As a young intelligence officer stationed in Naples following its liberation from Nazi forces, Norman Lewis recorded the lives of a proud and vibrant people forced to survive on prostitution, thievery, and a desperate belief in miracles and cures. The most popular of Lewis’s twenty-seven books, Naples ’44 is a landmark poetic study of the agony of wartime occupation and its ability to bring out the worst, and often the best, in human nature. In prose both heartrending and comic, Lewis describes an era of disillusionment, escapism, and hysteria in which the Allied occupiers mete out justice unfairly and fail to provide basic necessities to the populace while Neapolitan citizens accuse each other of being Nazi spies, women offer their bodies to the same Allied soldiers whose supplies they steal for sale on the black market, and angry young men organize militias to oppose "temporary" foreign rule. Yet over the chaotic din, Lewis sings intimately of the essential dignity of the Neapolitan people, whose traditions of civility, courage, and generosity of spirit shine through daily. This essential World War II book is as timely a read as ever.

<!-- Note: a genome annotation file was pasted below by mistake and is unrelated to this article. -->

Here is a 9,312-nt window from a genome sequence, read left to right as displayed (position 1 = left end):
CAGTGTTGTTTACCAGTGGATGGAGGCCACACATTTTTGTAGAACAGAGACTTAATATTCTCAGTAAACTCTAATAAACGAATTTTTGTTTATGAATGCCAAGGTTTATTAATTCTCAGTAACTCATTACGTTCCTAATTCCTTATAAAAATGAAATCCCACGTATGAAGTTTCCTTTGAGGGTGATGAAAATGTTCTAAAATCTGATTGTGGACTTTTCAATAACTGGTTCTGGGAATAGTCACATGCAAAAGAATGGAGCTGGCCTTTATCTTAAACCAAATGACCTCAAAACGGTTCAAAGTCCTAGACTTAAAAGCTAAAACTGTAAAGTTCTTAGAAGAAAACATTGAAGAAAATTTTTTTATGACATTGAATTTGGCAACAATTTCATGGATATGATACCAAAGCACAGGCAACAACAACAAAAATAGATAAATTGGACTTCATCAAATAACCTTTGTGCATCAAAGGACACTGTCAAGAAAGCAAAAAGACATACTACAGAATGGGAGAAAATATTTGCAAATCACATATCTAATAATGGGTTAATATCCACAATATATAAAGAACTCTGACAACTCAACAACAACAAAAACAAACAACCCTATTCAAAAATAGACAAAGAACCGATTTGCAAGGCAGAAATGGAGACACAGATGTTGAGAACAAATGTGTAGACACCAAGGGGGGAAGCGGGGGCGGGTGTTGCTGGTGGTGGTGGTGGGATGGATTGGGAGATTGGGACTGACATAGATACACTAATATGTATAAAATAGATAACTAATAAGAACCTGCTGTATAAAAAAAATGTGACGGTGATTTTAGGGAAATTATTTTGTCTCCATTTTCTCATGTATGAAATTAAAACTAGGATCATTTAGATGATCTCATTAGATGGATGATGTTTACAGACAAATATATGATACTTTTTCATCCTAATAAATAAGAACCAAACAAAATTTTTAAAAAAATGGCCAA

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Norman Lewis is Britain's greatest living travel writer, with a list of some 10 travel books and several books of collected journalism to his name. However Lewis regards his greatest achievement to have been the reaction to his article Genocide in Brazil, published in The Sunday Times in 1968. It led to a change in Brazilian law relating to the treatment of the Indians and to the formation of Survival International which fights for the survival of indigenous peoples everywhere.Review:
"One goes on reading page after page like eating cherries."
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Descrizione libro Henry Holt & Co (P), 1994. Paperback. Condizione libro: New. Codice libro della libreria DADAX0805033734